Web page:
The Douglas Ad Skyraider at the Indianapolis Airshow 2006
2 Skyraiders fly during the Aviation Nation Airshow in Las Vegas, Nevada
The Douglas A-1 (formerly AD) Skyraider was a U.S. single-seat attack bomber of the 1950s, 1960s and early 1970s. A propeller-driven anachronism in the jet age, the Skyraider had a remarkably long and successful career well into the space age, and inspired a straight-winged, slow flying jet powered successor which is still in frontline service today. It carried various nicknames including: "Spad" (a bi-winged airplane flown in World War I), "Able Dog" (phonetic AD), the "Destroyer," "Hobo" (radio call sign of the USAF 1st Air Commando/Special operations Squadron), "Firefly" (602nd ACS/SOS), "Zorro" (22nd SOS), "The Big Gun," "Old Faithful," "Old Miscellaneous," "Fat Face" (AD-5/A-1E version, side-by-side seating), "Guppy" (AD-5W version), "Q-Bird" (AD-1Q/AD-5Q versions), "Flying Dumptruck" (A-1E), "Sandy" (Combat Search And Rescue helicopter escort) and "Crazy Water Buffalo" (South Vietnamese nickname). The A-1 was originally designed to meet World War II requirements for a Carrier-based, single-place, long-range, high performance dive-/torpedo bomber. Designed by Ed Heinmann of the Douglas Aircraft Company, the Skyraider was ordered in July 1944 as the XBT2D-1. In April 1945, one month after its first flight on 18 March 1945, it was evaluated at the Naval Air Test Center (NATC). In December 1946, after a designation change to AD-1, delivery of the first production aircraft to a fleet squadron was made to VA-19A. (Wikipedia)
The Douglas A-26 Invader
The Douglas A-26 Invader in flight.
Listen the sounds of the mighty Douglas A-26 Invader in this video of an engine start up cycle on an Invader in Thermal, California in 2006.
From the Television series, "Great Planes" The story of the Douglas A-26 Invader Part 1
From the Television series, "Great Planes" The story of the Douglas A-26 Invader Part 2
From the Television series, "Great Planes" The story of the Douglas A-26 Invader Part 3
From the Television series, "Great Planes" The story of the Douglas A-26 Invader Part 4
From the Television series, "Great Planes" The story of the Douglas A-26 Invader Part 5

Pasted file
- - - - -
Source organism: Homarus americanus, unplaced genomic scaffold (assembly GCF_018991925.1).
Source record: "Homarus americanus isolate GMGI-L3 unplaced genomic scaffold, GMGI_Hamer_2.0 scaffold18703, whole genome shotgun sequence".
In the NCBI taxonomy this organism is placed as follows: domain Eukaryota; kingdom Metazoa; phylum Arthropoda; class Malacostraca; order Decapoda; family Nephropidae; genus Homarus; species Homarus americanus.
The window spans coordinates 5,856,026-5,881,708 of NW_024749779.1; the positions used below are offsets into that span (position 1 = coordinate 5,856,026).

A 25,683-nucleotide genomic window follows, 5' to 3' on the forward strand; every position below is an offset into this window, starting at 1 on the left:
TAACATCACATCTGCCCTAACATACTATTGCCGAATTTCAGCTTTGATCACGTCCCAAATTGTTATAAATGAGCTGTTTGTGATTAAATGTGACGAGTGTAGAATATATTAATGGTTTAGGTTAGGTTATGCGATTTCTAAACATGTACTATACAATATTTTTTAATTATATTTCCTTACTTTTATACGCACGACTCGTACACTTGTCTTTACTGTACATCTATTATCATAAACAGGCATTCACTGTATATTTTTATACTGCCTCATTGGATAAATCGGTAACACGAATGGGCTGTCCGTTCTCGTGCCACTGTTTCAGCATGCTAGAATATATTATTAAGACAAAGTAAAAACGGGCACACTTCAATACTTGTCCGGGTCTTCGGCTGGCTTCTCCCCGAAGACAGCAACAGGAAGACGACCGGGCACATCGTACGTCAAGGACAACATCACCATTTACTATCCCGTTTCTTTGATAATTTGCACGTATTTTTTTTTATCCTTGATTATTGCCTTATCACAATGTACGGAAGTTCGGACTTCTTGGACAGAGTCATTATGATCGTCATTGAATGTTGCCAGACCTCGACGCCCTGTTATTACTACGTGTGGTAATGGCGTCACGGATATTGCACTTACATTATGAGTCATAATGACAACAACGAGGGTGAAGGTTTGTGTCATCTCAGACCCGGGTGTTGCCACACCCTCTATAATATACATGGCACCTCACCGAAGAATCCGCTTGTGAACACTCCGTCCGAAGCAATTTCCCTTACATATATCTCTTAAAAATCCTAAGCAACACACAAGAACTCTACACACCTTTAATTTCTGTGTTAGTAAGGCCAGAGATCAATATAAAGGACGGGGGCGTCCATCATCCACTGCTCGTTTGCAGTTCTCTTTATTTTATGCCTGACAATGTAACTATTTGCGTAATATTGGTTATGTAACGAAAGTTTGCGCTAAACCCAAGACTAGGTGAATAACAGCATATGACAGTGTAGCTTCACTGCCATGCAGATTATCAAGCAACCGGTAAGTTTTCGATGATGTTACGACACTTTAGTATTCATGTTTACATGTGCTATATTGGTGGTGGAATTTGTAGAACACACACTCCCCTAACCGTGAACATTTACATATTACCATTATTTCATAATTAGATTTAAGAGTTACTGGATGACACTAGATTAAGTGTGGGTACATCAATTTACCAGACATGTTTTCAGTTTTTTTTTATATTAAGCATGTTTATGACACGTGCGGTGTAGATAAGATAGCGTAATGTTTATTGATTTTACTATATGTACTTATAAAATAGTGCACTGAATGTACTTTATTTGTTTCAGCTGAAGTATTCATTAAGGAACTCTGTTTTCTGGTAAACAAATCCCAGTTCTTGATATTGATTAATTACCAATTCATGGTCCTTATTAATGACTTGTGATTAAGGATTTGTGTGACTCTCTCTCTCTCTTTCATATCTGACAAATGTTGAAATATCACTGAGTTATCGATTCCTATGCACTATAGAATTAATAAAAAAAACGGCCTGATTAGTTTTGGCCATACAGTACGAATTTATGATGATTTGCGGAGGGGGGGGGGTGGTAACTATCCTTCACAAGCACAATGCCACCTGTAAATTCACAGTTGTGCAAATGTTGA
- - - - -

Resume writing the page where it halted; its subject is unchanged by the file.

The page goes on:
From the Television series, "Great Planes" The story of the Douglas A-26 Invader Part 6
First flown in 1942, the American Douglas A-26 Invader (from 1948, the B-26, although the designation A-26 was also in use again from 1965) was a twin-engined light attack bomber aircraft built by the Douglas Aircraft Co. during World War II and seeing service during the Cold War's major conflicts. A limited number of highly modified aircraft served in combat until 1969. The last B-26 was retired from service in 1972 by the National Guard Bureau and donated to the National Air and Space Museum. The A-26 was an unusual design for an attack bomber of that period, as it was designed as a single pilot airplane. The traditional copilot's seat did not have flight controls, instead, a crew member who served as a navigator and bombardier sat in that position. A gunner operated the defensive armament of remotely-controlled dorsal and ventral turrets. In the "C" model, the navigator also loaded the nose armament. The Douglas XA-26 prototype (41-19504) first flew 10 July 1942 with famed test pilot Benny Howard at the controls. Flight tests revealed excellent performance and handling, but there were some problems with engine cooling which led to cowling changes and the removal of the propeller spinners on production aircraft as well as a modification of the nose gear after repeated collapses in testing. The prototype's "flat-topped" canopy was later changed to a clamshell type with greatly improved visibility. The A-26 was originally built in two different configurations: the A-26B had a solid nose, which normally housed six or eight .50 caliber Machine guns, while the A-26C?s glass nose contained a Norden bombsight and was used for medium altitude precision bombing. Some aircraft were armed with additional guns in their wings, giving some configurations as many as fourteen .50 caliber machine guns fixed forward. (Wikipedia)